Director Of National Intelligence 'Celebrates' National Whistleblower Day... Without Mentioning Snowden Once
from the he-who-shall-not-be-named,-who-did-the-things-that-shall-not-be-mentioned dept
In accordance with the new instructions to wrap its arms gingerly around transparency, the Office of the Director of National Intelligence is following the letter of the law in its tepid celebration of National Whistleblower Day.
The admission that this is something beyond the office's control doesn't appear until the fifth paragraph of the ODNI's "National Whistleblower Celebration Day" post -- which definitely gives it the appearance of being something it wouldn't have done if it had been given the choice.
The Senate Whistleblower Protection Caucus Introduced a resolution that designated July 30, 2016 as Whistleblower Appreciation Day. The resolution “encourages federal agencies to acknowledge employees who call attention to fraud waste and abuse and remind employees of their legal rights as whistleblowers.”
The lack of proper punctuation suggests this was copy-pasted from somewhere similarly comma- and enthusiasm-free. And while there are a few nods to the new mechanisms available to whistleblowers, the complaints will all end up in the ODNI's office sooner or later. This perhaps explains why there are so few of them, despite the program's supposedly "robust outreach" and "reprisal intake functions."
Ah. Robust. Eighteen blown whistles in two-and-a-half years, with zero landing before an outside review board.
On the other hand, there may be some sincerity in the post, seeing as Daniel Meyer -- the intelligence official quoted in the press release -- is probably in need of some whistleblower protection. Not only is he the Executive Director of IC Whistleblowing and Source Protection, he's also a customer:
The Obama administration’s top official overseeing how intelligence agencies handle whistleblower retaliation claims has lodged his own complaint, alleging he was punished for disclosing “public corruption.”
Daniel Meyer, who previously oversaw the Defense Department’s decisions on whistleblowing cases, also says he was targeted for being gay, according to records obtained by McClatchy.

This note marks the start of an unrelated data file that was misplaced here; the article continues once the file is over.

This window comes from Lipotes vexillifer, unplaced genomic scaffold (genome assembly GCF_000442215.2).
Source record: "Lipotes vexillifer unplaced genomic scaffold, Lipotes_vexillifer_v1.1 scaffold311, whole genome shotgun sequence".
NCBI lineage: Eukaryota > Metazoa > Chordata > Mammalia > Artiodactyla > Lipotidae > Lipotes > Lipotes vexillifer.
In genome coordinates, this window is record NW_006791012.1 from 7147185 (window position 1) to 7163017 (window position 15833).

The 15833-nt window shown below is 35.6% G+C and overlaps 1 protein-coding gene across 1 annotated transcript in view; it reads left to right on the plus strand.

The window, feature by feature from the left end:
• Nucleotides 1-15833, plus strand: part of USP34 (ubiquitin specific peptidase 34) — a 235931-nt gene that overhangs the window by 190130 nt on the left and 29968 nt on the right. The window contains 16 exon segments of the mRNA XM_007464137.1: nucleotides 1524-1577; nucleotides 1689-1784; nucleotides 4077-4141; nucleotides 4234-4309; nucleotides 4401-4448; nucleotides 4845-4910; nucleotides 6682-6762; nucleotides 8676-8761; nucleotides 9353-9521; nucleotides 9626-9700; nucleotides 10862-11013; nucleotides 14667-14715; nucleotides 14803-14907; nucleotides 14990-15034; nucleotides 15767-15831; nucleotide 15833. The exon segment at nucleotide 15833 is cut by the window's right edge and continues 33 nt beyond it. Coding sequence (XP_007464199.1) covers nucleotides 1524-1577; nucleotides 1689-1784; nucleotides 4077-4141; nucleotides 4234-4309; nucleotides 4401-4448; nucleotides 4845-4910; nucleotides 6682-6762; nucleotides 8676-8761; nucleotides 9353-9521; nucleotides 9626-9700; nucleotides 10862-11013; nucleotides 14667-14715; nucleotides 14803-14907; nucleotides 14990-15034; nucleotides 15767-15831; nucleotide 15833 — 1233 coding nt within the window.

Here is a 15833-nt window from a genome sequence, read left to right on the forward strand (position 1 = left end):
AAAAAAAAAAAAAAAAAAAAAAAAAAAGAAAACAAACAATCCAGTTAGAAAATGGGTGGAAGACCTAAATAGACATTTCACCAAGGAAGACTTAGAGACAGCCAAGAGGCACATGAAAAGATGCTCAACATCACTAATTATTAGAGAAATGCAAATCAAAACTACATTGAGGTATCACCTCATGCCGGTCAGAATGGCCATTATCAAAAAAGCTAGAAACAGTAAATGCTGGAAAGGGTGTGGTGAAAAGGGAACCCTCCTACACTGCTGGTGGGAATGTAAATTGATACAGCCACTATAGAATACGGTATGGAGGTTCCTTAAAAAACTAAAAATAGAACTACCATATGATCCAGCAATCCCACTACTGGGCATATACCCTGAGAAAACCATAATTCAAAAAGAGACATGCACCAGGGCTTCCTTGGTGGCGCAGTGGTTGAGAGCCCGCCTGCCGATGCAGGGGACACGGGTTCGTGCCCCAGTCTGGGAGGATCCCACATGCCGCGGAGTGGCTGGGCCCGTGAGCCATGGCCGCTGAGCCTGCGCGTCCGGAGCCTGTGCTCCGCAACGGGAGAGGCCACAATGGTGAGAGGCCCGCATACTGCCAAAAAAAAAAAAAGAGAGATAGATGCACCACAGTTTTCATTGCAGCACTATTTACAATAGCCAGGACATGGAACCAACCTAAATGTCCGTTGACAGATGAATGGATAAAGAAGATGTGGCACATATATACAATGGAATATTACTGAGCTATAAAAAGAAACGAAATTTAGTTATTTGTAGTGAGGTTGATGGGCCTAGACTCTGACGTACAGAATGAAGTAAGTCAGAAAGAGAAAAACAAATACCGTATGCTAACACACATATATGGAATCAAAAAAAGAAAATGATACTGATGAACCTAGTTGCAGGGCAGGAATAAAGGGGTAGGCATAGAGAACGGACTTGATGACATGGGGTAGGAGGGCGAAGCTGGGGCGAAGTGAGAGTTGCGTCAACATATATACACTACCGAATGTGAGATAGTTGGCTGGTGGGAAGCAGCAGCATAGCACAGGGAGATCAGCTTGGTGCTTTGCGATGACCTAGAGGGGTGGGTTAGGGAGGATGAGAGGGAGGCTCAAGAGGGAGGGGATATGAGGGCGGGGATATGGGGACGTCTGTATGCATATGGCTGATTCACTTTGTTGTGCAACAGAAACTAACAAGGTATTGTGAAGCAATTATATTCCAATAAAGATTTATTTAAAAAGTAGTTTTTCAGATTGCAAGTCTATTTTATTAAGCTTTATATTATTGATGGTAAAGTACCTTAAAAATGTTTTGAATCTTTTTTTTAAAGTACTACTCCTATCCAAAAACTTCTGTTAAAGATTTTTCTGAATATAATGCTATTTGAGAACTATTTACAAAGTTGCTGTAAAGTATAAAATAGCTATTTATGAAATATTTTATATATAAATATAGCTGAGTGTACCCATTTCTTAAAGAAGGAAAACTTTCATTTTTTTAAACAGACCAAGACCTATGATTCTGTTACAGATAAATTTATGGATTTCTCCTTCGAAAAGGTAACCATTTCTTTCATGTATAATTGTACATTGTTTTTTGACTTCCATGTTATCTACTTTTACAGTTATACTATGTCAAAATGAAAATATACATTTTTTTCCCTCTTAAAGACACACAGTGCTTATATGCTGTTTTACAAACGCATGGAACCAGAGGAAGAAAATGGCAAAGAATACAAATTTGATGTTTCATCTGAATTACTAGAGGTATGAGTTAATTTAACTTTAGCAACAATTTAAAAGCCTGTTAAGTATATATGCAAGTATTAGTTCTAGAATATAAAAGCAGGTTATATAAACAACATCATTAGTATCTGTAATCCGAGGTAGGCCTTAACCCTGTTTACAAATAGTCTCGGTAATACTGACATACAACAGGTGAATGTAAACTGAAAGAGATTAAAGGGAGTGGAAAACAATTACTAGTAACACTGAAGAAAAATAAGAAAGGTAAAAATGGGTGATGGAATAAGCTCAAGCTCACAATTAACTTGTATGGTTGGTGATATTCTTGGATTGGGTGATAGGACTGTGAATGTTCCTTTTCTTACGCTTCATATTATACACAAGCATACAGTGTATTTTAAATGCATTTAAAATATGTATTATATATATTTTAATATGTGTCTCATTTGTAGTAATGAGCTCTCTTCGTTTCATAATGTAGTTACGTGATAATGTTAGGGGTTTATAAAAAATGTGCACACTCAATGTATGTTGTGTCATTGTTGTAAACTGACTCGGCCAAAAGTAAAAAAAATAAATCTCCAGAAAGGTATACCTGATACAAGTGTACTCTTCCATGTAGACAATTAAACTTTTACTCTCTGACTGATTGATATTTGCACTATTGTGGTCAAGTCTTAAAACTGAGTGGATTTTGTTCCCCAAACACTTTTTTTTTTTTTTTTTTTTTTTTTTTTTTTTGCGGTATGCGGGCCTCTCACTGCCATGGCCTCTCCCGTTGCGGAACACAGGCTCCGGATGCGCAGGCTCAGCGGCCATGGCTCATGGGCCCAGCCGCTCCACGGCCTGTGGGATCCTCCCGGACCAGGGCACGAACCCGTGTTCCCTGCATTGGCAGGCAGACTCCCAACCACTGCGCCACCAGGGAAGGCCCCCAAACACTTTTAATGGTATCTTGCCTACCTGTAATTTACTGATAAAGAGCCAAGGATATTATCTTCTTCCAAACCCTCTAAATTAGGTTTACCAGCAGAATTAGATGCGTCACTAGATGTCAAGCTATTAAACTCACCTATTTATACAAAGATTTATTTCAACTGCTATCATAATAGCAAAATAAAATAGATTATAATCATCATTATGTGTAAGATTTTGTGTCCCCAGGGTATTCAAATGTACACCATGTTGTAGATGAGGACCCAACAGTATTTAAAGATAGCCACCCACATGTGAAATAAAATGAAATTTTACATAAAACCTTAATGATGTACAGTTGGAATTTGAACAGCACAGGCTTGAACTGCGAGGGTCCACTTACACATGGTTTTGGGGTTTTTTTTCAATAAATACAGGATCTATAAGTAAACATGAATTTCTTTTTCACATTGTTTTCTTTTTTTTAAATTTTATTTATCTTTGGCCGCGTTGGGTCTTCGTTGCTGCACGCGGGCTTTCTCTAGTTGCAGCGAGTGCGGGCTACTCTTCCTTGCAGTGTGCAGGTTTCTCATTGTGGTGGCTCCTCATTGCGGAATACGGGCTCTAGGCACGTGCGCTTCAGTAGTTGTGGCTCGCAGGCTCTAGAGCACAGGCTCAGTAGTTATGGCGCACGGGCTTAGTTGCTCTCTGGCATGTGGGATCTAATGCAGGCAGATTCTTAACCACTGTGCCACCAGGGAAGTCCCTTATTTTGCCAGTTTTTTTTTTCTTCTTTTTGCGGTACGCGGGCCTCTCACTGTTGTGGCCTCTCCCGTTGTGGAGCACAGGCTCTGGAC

Meyer made the allegations in a complaint before the Merit Systems Protection Board, an administrative panel that handles employment grievances from federal employees, after another agency rejected his claims.
There's also the matter of the elephant (who was once) in the room (but now resides somewhere in Russia). Despite there being widespread acknowledgment that Edward Snowden's leaks have been responsible for the first meaningful surveillance reforms in years, Snowden's name is nowhere to be found in the ODNI's celebratory post.
Maybe that's because the Presidential Policy Directive instituting better protections for intelligence community whistleblowers was issued in October 2012, well ahead of the initial Snowden leak. Maybe that's why the ODNI is completely restrained in its celebration of its most famous whistleblower. Then again, the PPD gave agencies 270 days to comply, which means most of them were forced to put this policy into effect just one month after Snowden's first leak, at the latest. That has to sting a little.
Whatever the case is -- whether it's a lack of actual wrongdoing or a system that still doesn't do quite enough to protect whistleblowers against reprisals -- the low number of complaints currently making their way through the system are being handled "lawfully," according to ODNI. This would put policy compliance in line with its multiple bulk interception/metadata programs, which have always been referred to as "lawful" during multiple "no comments" delivered in response to multiple leaks.
For all intents and purposes, it is Snowden Day, which now comes twice a year -- and will never be officially acknowledged once.